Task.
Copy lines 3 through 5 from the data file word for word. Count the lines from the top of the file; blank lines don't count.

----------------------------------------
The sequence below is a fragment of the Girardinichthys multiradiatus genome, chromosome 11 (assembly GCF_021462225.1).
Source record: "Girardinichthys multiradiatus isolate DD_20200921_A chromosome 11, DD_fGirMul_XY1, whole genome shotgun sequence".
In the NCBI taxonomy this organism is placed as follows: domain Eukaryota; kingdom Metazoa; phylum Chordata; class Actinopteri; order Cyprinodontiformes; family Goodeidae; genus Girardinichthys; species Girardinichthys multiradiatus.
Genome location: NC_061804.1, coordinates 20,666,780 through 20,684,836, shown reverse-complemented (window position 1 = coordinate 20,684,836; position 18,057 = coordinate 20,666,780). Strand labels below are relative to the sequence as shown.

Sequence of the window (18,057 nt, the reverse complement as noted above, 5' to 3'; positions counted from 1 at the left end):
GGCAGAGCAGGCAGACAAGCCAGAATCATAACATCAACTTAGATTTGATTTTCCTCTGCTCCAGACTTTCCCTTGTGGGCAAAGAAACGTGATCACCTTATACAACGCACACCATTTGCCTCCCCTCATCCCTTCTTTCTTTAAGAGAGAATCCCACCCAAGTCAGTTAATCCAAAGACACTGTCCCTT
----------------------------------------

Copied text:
In the NCBI taxonomy this organism is placed as follows: domain Eukaryota; kingdom Metazoa; phylum Chordata; class Actinopteri; order Cyprinodontiformes; family Goodeidae; genus Girardinichthys; species Girardinichthys multiradiatus.
Genome location: NC_061804.1, coordinates 20,666,780 through 20,684,836, shown reverse-complemented (window position 1 = coordinate 20,684,836; position 18,057 = coordinate 20,666,780). Strand labels below are relative to the sequence as shown.

Sequence of the window (18,057 nt, the reverse complement as noted above, 5' to 3'; positions counted from 1 at the left end):